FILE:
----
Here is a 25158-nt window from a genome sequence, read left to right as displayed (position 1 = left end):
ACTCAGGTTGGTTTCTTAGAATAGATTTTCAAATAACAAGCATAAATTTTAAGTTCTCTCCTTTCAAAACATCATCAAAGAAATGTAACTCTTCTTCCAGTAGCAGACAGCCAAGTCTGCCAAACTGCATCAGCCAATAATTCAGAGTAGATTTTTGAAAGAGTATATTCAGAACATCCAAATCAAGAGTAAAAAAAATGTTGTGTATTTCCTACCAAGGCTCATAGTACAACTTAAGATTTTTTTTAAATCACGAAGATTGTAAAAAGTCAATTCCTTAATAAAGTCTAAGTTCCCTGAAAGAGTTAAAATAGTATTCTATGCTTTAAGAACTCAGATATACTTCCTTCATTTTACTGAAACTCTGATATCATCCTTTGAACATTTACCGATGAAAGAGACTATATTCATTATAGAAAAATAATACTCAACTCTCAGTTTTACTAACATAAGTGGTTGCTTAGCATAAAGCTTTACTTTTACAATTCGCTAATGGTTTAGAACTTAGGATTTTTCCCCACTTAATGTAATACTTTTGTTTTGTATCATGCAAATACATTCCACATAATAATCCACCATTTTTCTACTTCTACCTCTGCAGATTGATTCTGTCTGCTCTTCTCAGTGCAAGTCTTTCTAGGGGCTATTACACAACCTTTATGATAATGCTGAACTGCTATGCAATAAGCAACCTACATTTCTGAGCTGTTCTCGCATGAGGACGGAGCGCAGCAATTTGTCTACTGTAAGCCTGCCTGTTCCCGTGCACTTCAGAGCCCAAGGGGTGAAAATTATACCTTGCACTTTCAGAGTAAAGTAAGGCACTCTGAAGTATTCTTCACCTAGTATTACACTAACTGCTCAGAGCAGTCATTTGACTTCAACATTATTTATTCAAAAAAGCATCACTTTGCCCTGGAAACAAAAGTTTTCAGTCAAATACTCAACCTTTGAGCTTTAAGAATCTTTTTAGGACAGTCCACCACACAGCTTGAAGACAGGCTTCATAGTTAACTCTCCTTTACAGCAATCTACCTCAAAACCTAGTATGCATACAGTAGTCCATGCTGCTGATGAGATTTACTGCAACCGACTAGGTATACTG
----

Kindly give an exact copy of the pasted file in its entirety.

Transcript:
Here is a 25158-nt window from a genome sequence, read left to right as displayed (position 1 = left end):
ACTCAGGTTGGTTTCTTAGAATAGATTTTCAAATAACAAGCATAAATTTTAAGTTCTCTCCTTTCAAAACATCATCAAAGAAATGTAACTCTTCTTCCAGTAGCAGACAGCCAAGTCTGCCAAACTGCATCAGCCAATAATTCAGAGTAGATTTTTGAAAGAGTATATTCAGAACATCCAAATCAAGAGTAAAAAAAATGTTGTGTATTTCCTACCAAGGCTCATAGTACAACTTAAGATTTTTTTTAAATCACGAAGATTGTAAAAAGTCAATTCCTTAATAAAGTCTAAGTTCCCTGAAAGAGTTAAAATAGTATTCTATGCTTTAAGAACTCAGATATACTTCCTTCATTTTACTGAAACTCTGATATCATCCTTTGAACATTTACCGATGAAAGAGACTATATTCATTATAGAAAAATAATACTCAACTCTCAGTTTTACTAACATAAGTGGTTGCTTAGCATAAAGCTTTACTTTTACAATTCGCTAATGGTTTAGAACTTAGGATTTTTCCCCACTTAATGTAATACTTTTGTTTTGTATCATGCAAATACATTCCACATAATAATCCACCATTTTTCTACTTCTACCTCTGCAGATTGATTCTGTCTGCTCTTCTCAGTGCAAGTCTTTCTAGGGGCTATTACACAACCTTTATGATAATGCTGAACTGCTATGCAATAAGCAACCTACATTTCTGAGCTGTTCTCGCATGAGGACGGAGCGCAGCAATTTGTCTACTGTAAGCCTGCCTGTTCCCGTGCACTTCAGAGCCCAAGGGGTGAAAATTATACCTTGCACTTTCAGAGTAAAGTAAGGCACTCTGAAGTATTCTTCACCTAGTATTACACTAACTGCTCAGAGCAGTCATTTGACTTCAACATTATTTATTCAAAAAAGCATCACTTTGCCCTGGAAACAAAAGTTTTCAGTCAAATACTCAACCTTTGAGCTTTAAGAATCTTTTTAGGACAGTCCACCACACAGCTTGAAGACAGGCTTCATAGTTAACTCTCCTTTACAGCAATCTACCTCAAAACCTAGTATGCATACAGTAGTCCATGCTGCTGATGAGATTTACTGCAACCGACTAGGTATACTG